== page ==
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08:52 am: Found In Translation

Here is a useful translation key for all of us for speaking on the race subject in the future:

Colorblind:

New use:

Not-Colorblind: sensitive to the problems others may experience that you do not experience.

Colorblind: Thinking of other people as just like you without noticing significant differences.


Old use:

Not-Colorblind: A restaurant owner in Arizona instructs his waiters to wait on whites first, then blacks, then Mexicans.*

Colorblind: The restaurant owner instructs his waiters to wait on all customers in order of their entrance into the establishment.


*--I used this particular example because a friend just described to me having seen this happen repeatedly where she lived.

 

Folks who use the new meaning: please keep in mind that those of us who have not heard you speak before do not mean what you mean by the term colorblind. We don’t mean “Seeing everyone as ourselves without consideration.” We mean “Not treating people like dirt because they are a different color.”

 

If you take the time when you open a conversation to explain this idea—a very interesting idea and worthy of discussion—your chances of succeeding in getting your point across goes up substantially.

 

Now, a word to the Rudeness Buffs—while the idea “you aren’t owed politeness” is interesting and a rather clever way of justifying anger and bad behavior—the opposite is true, too. A person does not need to interact with someone who is not polite.

 

So…any comment to this post that is phrased politely can stay. If you want discuss ideas, you are very welcome here—no matter what your idea.

If you want to insult people, you shall have to do it somewhere else.

 



Comments

[User Picture]
From:marycatelli
Date:August 17th, 2009 02:38 pm (UTC)
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I think your first definition needs a little work.

Someone who is alert to the possibility that someone else may have, say -- tragically lost family members is being "sensitive to the problems others may experience that you do not experience."

As death doesn't discriminate, I don't think we would call that colorblindness.
[User Picture]
From:arhyalon
Date:August 17th, 2009 02:49 pm (UTC)
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That is one of my problems with this whole thing...shouldn't we be senstive to all the problems people around us might be suffering that we are privileged not to have to suffer?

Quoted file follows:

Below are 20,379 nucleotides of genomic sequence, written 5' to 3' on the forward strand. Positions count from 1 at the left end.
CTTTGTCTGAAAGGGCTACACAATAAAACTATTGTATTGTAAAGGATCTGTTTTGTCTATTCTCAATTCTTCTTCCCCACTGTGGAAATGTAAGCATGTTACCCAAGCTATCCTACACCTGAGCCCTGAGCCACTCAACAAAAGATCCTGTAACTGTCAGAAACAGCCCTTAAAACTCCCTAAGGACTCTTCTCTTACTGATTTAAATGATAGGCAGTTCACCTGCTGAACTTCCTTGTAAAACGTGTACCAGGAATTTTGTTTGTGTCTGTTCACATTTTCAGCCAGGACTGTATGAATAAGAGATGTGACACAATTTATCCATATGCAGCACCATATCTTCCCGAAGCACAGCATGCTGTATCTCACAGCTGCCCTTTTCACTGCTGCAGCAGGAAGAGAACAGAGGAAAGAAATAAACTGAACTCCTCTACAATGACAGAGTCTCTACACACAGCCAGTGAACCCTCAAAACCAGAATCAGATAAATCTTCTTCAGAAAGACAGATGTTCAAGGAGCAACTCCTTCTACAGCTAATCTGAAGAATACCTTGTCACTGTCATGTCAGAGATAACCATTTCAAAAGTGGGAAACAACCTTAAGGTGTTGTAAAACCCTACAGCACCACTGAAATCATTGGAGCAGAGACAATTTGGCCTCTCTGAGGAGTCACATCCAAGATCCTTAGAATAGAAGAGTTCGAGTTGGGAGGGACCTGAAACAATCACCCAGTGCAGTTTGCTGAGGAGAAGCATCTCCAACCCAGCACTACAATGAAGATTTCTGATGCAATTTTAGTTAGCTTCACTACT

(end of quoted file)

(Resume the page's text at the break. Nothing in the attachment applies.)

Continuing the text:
But, technically, you are right. The word race should be in there somewhere. ;-)
[User Picture]
From:bradrtorgersen
Date:August 17th, 2009 02:44 pm (UTC)

Excellent

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Lamplighter, this is an EXCELLENT post.

Excellent!!
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From:noahdoyle
Date:August 17th, 2009 05:44 pm (UTC)
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So, under the suggested New Use, 'colorblind' is now bad?
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From:arhyalon
Date:August 17th, 2009 07:57 pm (UTC)
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Yeah...that's what we learned from this last week of excitement. Apparently, the new anti-racism movement hates the term.
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From:ccr1138
Date:August 17th, 2009 06:25 pm (UTC)
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That's a very interesting observation on the evolution of meaning. It makes sense that the definitions of race-related words and concepts would morph along with society's changing attitudes.

I am a white chick with pretty much every privilege in the world except maleness, and I grew up in a small Southern town where bigotry was very much a part of everyday life. It's been a long road to enlightenment, but I'd like to think all people of goodwill can get along and cut each other some slack when our understanding or handling of situations is not perfect.

As a society, we've evolved enough to leave the old, overt racism behind. It still exists, but it's rare and scorned by most thinking people. A lot of folks today aren't old enough to remember when there were such things as white-only water fountains, and black people had to step off the sidewalk and tip their hats when a white person walked by. I remember this time, so to me, the "colorblindness" of society today seems enormously changed for the better.

But racism hasn't been eliminated, just driven underground -- into private conversations, private thoughts, or the subconscious. I have relatives who will brag about having excluded blacks from equal housing, who send their kids to a private school or join a country club just to avoid people of color. One of my best friends from high school still talks as if it's 1950 and mixed-race babies are something to be whispered about in shocked tones.

It boggles my mind that people who consider themselves Christians can treat any of God's children as inferior by birth. It's sickening, and it's one of the main reasons I moved far away from home and would never move back.